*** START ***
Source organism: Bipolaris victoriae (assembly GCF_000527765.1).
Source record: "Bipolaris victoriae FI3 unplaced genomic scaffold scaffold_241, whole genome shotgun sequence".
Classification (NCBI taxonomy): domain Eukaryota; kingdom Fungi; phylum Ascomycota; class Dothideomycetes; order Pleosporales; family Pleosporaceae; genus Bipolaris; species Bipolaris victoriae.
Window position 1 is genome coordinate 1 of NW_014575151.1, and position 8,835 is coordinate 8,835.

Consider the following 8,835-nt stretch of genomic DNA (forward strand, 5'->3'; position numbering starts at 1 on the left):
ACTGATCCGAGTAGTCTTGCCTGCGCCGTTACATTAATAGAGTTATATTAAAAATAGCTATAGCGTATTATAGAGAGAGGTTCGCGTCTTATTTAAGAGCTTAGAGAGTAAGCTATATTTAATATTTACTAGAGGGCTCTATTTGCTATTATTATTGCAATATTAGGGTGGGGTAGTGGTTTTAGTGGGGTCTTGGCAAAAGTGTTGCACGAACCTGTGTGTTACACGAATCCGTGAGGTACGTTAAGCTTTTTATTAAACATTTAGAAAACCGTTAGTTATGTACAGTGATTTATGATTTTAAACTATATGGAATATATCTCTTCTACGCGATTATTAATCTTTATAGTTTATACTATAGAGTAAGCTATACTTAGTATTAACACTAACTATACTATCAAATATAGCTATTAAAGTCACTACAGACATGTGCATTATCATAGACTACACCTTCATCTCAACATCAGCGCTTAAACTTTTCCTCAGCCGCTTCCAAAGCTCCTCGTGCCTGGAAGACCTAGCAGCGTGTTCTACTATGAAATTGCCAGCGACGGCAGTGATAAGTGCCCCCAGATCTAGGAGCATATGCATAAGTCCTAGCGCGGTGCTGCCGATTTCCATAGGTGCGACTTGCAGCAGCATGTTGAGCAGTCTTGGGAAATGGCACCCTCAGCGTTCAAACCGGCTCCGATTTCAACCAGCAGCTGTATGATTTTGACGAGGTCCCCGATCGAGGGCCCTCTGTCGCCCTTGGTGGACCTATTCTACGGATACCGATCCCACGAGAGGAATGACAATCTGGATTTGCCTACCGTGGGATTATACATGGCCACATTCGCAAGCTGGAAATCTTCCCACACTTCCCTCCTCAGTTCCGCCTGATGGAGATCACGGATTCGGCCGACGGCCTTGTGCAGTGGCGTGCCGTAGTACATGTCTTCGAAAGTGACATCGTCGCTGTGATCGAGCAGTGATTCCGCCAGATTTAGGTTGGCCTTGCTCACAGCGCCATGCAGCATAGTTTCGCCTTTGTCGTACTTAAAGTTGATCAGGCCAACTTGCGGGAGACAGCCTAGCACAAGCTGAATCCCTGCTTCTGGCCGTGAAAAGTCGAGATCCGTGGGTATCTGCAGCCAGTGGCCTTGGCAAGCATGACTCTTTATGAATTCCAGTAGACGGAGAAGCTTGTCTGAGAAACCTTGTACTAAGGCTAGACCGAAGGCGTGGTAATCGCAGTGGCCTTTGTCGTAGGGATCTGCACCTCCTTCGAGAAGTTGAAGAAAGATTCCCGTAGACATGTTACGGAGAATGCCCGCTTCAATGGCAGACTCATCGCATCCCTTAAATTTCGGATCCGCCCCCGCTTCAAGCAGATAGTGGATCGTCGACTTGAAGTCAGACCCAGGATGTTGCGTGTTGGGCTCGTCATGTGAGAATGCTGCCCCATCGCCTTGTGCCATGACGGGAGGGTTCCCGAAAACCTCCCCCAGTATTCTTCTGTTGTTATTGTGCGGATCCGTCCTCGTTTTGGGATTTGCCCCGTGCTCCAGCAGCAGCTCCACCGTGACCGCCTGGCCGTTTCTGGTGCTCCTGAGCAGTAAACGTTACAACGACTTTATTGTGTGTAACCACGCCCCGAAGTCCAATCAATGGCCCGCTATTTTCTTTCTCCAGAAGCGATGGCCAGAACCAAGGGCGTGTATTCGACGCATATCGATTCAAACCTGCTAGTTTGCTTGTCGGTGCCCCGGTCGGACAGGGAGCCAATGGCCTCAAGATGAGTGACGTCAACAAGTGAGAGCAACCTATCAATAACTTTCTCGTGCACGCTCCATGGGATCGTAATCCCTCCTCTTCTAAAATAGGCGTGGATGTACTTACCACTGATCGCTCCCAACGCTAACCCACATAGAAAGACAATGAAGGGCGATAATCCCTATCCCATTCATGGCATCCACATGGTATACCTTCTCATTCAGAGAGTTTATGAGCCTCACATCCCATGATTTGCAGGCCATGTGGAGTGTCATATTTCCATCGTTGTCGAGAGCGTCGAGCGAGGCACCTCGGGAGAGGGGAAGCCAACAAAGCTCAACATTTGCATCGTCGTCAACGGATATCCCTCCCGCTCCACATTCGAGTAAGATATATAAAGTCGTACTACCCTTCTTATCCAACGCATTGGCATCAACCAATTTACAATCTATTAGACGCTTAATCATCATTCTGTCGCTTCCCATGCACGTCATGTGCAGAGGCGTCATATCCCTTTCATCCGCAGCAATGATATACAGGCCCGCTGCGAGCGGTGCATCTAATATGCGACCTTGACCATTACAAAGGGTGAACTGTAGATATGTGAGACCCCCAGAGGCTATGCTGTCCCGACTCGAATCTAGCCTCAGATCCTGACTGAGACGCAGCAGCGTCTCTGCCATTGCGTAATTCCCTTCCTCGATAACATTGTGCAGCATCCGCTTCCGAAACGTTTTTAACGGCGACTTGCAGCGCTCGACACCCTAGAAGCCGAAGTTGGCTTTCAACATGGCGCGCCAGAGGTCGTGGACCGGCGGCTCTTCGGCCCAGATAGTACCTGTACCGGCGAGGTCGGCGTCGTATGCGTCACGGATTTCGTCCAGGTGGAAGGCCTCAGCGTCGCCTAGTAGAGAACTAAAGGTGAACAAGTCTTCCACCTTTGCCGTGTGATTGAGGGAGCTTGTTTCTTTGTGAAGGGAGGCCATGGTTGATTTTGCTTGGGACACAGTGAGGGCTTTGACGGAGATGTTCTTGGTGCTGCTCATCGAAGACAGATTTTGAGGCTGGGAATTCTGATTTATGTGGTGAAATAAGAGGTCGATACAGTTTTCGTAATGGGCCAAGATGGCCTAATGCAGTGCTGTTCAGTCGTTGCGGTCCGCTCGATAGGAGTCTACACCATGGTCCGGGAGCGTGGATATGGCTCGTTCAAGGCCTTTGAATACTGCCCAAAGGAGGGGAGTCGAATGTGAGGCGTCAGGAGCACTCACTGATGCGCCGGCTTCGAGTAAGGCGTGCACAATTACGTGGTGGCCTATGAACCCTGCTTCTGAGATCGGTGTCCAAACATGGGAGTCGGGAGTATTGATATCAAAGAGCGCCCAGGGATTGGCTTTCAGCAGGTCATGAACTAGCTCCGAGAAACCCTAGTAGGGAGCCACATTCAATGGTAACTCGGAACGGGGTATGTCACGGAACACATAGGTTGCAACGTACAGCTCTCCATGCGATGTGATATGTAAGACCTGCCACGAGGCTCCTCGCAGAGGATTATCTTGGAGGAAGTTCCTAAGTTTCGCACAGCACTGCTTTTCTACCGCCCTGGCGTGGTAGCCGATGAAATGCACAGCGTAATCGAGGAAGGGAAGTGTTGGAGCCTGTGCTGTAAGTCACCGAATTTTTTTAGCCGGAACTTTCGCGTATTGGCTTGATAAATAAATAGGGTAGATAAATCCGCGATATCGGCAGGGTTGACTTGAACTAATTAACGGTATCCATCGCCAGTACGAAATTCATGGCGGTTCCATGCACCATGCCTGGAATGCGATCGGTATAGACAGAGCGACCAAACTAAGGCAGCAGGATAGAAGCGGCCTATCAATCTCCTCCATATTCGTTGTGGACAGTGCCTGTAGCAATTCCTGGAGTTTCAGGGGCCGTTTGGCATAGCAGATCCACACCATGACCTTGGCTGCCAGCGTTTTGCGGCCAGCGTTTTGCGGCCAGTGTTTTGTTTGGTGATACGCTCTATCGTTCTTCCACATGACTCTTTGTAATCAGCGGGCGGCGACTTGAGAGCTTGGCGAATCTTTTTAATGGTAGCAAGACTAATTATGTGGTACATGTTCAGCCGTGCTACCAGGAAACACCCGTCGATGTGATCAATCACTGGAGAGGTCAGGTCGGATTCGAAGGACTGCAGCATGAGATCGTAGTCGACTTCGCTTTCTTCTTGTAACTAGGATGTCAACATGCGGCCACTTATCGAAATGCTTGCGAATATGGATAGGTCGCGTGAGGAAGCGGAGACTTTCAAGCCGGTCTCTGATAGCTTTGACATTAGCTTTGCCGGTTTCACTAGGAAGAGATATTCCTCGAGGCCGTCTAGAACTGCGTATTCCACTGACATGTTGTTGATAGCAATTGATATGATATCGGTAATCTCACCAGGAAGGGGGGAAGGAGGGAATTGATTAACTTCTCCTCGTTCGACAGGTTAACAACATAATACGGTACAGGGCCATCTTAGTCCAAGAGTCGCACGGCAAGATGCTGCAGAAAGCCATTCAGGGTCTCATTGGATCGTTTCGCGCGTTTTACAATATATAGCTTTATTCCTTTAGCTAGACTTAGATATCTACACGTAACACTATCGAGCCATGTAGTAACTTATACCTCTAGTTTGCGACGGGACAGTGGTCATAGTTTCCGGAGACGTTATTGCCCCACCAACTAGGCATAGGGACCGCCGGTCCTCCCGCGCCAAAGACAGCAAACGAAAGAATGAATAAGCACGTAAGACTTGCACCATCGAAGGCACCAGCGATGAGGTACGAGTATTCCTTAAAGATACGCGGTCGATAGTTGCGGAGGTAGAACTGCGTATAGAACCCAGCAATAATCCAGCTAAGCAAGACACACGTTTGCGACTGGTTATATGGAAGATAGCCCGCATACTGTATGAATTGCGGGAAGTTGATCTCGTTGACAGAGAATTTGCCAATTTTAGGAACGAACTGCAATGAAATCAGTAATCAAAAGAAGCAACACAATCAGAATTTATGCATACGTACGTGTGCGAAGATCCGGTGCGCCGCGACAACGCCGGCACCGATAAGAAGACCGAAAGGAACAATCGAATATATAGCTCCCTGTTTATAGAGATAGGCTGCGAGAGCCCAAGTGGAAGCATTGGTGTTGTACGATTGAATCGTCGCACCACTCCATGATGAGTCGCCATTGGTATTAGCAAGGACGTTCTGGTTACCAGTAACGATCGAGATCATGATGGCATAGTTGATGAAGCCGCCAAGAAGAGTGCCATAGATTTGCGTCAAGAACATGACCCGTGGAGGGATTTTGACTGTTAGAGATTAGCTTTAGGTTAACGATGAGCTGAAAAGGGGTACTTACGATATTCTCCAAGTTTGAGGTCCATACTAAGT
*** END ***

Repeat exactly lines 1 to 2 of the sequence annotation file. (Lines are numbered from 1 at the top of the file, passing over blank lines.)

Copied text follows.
Source organism: Bipolaris victoriae (assembly GCF_000527765.1).
Source record: "Bipolaris victoriae FI3 unplaced genomic scaffold scaffold_241, whole genome shotgun sequence".